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The architect
and the gardener

November 2002

disponibile anche in italiano

  Giancarlo Livraghi
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Most of the articles in column aren’t about websites. It’s more important to concentrate on the substance (strategy, service, content) that comes before any specific application. But there is a basic concept of site construction that deserves a few comments.

It’s called architecture. And, indeed, the structure of a site resembles a building. It has places, paths and functions. I’ve heard some good web makers say that it isn’t the architect’s job to define content. That’s right, if it means that a good architecture can’t be planned unless there are clear ideas of what it’s supposed to be and do. But it becomes a widespread mistake when too many so-called web experts think that architecture can be always the same, regardless of its purpose.

The architecture of an office building isn’t the same as a supermarket. A stadium isn’t made like a hotel. It makes no sense to build a railway station in the same way as a theater.

Each architecture must be planned according to its specific function. Le Corbusier used to say that a house is a “machine for living” – it’s even more true that a webisite is a machine for service. Hypertext is a wonderful tool to offer the greatest possible complexity in the simplest possible way for the reader. But doing that effectively needs a great deal of thoughtful planning and care in every detail. It isn’t easy to conceive, make, maintain and develop an efficient reading machine. That is one of the reasons why so many sites have poor architecture, hidden behind a cumbersome and annoying smokescreen of appearances.

Many web makers appear to believe that a homepage is like the outside of a building – or a shop window. It isn’t. People don’t need to be attracted or invited in. When they see the homepage they are already inside. They don’t want any time-wasting introduction or confusing decorations. They need a clear and easy path to find what they are looking for.

A good homepage must be functional. That doesn’t mean that it has to be ugly. Efficient, streamlined structures can be much more attractive than unnecessary and boring baroque complications..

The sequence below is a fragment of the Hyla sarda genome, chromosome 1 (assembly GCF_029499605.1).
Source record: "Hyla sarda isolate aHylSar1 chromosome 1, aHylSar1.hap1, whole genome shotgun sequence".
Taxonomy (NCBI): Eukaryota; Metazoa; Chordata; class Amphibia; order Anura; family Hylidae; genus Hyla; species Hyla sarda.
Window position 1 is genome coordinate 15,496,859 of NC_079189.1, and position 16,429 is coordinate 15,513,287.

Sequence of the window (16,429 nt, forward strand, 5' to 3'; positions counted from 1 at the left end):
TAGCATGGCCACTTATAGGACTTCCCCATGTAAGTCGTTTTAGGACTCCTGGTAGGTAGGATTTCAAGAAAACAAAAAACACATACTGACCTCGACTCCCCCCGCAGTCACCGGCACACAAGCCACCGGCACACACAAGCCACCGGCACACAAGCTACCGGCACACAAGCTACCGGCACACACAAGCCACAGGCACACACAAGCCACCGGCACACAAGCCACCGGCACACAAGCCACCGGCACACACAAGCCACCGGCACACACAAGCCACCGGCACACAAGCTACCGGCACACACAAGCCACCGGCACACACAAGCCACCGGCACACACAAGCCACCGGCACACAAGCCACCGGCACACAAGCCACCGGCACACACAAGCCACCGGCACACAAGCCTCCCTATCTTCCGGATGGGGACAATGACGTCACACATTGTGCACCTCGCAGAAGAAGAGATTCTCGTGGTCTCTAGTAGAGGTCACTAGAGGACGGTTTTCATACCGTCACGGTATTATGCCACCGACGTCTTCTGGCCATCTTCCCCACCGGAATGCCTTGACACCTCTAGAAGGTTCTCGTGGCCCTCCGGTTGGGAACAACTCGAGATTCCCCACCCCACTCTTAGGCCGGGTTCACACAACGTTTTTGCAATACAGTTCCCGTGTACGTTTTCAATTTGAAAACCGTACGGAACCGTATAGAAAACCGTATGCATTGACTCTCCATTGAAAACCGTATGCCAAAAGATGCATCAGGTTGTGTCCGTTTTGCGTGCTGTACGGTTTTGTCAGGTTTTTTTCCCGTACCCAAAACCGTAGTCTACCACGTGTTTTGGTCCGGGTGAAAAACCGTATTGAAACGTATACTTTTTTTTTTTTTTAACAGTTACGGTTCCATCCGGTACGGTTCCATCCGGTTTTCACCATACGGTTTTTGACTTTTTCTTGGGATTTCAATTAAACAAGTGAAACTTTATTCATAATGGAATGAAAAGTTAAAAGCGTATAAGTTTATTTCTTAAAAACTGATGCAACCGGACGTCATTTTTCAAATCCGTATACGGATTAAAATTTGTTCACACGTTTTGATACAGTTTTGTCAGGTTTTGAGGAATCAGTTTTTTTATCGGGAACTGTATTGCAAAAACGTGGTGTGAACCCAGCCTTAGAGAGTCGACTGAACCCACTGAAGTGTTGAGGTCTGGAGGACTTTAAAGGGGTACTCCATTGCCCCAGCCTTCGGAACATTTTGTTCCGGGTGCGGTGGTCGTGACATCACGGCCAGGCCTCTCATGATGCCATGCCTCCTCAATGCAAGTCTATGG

Many websites are narcissistic. The owners are busy bragging about themselves instead of telling us what’s in it for us. The webmakers are busy showing off easy visual tricks instead of helping us to find something interesting. Superficial glitz is a cheap and easy trick to stay away from doing any real work or offering any real service.

But – even when there is valuable content, and the “knowledge machine” is well organized, architecture isn’t enough. A building is designed to last over time. A website grows like a tree. The best way is not to build a skyscraper, but to start small and evolve gradually, learning from experience. The architect must also be a farmer and a gardener. I wrote about The cultivation of the internet in this column in 1999 (and later that became the title of a book.)

Everything online can be changed at any time. A website should be updated as often as possible (or appropriate.)  But that doesn’t mean that it should change “for the sake of change” – or lose its identity and continuity. It’s biological, not mechanical. It’s rooted in human relationships, not in technical devices.

An efficient building needs good plumbing and good maintenance. But plumbers and janitors don’t design buildings – or even bathrooms.

A well planned buinding is designed to please the eye as well as for efficiency. But good decorators don’t treat interiors like streets in Las Vegas.

Technologies are the tools, not the substance. The disciplines that drive the conception and growth of online projects come from two basic human activities: architecture and gardening. Both need a deep blend of art and technique, sensitivity and craftsmanship, intuition and reason, talent and competence, imagination and experience.


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